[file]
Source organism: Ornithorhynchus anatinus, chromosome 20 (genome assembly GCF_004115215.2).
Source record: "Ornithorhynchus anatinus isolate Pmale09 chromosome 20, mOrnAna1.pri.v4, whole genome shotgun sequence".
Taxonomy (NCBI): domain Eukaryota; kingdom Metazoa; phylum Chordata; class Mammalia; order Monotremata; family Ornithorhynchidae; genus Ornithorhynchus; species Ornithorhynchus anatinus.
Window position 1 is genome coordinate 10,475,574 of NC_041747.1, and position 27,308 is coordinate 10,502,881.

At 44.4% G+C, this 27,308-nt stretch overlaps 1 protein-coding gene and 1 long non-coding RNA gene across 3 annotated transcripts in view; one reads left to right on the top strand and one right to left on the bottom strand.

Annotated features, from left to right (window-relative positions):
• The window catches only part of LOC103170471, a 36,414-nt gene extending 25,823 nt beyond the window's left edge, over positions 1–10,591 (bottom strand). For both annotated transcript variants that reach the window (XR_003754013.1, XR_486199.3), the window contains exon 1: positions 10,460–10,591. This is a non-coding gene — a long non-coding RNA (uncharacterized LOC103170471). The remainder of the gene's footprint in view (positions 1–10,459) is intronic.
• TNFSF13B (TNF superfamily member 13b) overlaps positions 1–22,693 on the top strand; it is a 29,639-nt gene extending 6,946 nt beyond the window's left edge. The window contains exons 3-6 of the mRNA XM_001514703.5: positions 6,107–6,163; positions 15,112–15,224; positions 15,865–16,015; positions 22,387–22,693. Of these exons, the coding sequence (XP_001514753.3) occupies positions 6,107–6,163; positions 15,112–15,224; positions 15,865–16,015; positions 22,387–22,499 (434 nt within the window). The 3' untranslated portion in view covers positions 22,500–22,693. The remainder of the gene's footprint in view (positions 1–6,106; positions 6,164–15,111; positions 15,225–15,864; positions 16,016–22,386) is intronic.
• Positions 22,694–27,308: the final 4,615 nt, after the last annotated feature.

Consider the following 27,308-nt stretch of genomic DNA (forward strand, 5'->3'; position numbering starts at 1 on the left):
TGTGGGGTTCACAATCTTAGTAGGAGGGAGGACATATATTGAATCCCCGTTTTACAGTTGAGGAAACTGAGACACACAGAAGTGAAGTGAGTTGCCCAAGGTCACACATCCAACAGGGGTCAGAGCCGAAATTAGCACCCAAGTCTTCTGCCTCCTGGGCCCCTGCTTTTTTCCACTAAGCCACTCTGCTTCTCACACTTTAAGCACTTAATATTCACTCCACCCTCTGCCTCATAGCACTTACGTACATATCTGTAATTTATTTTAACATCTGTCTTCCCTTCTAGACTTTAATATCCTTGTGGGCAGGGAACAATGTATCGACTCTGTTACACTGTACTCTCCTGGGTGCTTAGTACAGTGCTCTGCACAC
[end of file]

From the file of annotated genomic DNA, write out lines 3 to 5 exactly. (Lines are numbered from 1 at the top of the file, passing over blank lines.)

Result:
Taxonomy (NCBI): domain Eukaryota; kingdom Metazoa; phylum Chordata; class Mammalia; order Monotremata; family Ornithorhynchidae; genus Ornithorhynchus; species Ornithorhynchus anatinus.
Window position 1 is genome coordinate 10,475,574 of NC_041747.1, and position 27,308 is coordinate 10,502,881.

At 44.4% G+C, this 27,308-nt stretch overlaps 1 protein-coding gene and 1 long non-coding RNA gene across 3 annotated transcripts in view; one reads left to right on the top strand and one right to left on the bottom strand.